While they deliberated, an older man approached. I’ll call him a “man” since this was a humanoid species, and it was easy to tell the sexes apart. Apparently he was the chieftain. He studied Chris intently, then spoke to the warriors in some incomprehensible tongue. They gestured that he was to follow them into the village.
The village occupied part of the upper terrace—on either side of the ravine—in a slender column of row houses. The chieftain sat him down and proceeded to interrogate him. Of course, Chris didn’t know a word of their language, so the chieftain found the exercise frustrating and aggravating. The chieftain then sent for a man who appeared to be their witch doctor or shaman.
Chris decided that the shaman would be a good person to impress with a display of uncanny force. Chris had his laser pistol with him. So he shot a bird from a tree.
Everyone began to chatter in great agitation. The shaman was overawed, and bowed to the ground.
Not only were they stunned by his ability to kill at a distance, but as he later learned, the bird he killed was one of their gods. The fact that he had such power over a god made him some sort of god.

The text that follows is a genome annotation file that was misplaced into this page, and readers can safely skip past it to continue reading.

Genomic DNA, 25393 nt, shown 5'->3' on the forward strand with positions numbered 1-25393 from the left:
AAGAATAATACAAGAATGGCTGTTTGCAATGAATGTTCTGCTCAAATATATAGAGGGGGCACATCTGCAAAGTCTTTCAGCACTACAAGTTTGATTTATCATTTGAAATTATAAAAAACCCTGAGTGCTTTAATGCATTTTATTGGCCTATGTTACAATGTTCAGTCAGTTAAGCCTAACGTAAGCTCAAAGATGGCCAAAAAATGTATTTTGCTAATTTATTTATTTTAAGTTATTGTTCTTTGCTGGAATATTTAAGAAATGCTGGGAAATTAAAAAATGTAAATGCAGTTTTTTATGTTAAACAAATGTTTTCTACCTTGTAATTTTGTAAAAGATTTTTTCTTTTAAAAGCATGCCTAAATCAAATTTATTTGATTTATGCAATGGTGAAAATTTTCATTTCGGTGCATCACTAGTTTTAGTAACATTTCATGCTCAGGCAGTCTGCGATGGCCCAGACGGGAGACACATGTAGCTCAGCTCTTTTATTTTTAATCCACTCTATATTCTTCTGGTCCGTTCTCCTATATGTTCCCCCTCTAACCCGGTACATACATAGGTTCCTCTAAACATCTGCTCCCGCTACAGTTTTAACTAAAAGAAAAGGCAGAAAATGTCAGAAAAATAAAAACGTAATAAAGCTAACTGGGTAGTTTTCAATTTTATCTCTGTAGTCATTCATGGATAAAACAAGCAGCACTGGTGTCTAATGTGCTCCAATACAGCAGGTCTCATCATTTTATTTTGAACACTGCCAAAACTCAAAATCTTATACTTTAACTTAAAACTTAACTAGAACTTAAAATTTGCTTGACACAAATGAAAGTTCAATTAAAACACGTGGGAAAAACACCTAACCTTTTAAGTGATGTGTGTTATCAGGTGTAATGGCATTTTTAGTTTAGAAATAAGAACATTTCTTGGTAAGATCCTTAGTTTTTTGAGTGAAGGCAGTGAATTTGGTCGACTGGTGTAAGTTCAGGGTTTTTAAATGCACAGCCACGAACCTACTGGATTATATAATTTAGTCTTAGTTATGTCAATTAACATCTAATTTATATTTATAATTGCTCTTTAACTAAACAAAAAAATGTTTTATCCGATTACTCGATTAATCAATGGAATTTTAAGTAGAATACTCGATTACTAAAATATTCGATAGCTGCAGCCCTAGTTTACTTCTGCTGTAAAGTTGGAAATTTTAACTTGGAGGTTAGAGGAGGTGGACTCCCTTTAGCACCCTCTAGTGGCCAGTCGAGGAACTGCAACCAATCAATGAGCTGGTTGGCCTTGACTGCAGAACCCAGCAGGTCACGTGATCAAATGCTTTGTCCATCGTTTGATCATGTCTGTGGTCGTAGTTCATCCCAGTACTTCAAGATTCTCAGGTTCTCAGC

Since he didn’t know their language, he must be a god of another tribe. So why had he come to here?
Over the next few months, Chris began to master their language. He learned much from them, and they learned much from him.
They called themselves the Burrone people. And the Burronese were not the only tribe in the ravine. Upstream were the Borro, and downstream were the Gola. There were other tribes further upstream and downstream as well. But there wasn’t much communication between the various tribes, because it was so difficult to traverse the ravine. Overland travel was almost impossible due to the dense, intractable vegetation. Tribes maintained a few trails around their villages for farming, hunting, fishing, and trapping—but nothing continuous. Indeed, the natural barriers cut down on tribal warfare.
It as impossible to take a canoe upstream, against the current. It was treacherous to take a canoe downstream, and even if you could ride out the rapids—that was a one-way trip. There were legends about tribesman who had taken a canoe all the way down the river to the end of the world.
There were other ravines with other tribes, but the desert was impassable. Raiding parties would sometimes travel along the surface of the ravine, but it was too hot to go very far by day, and too cold to go very far by night.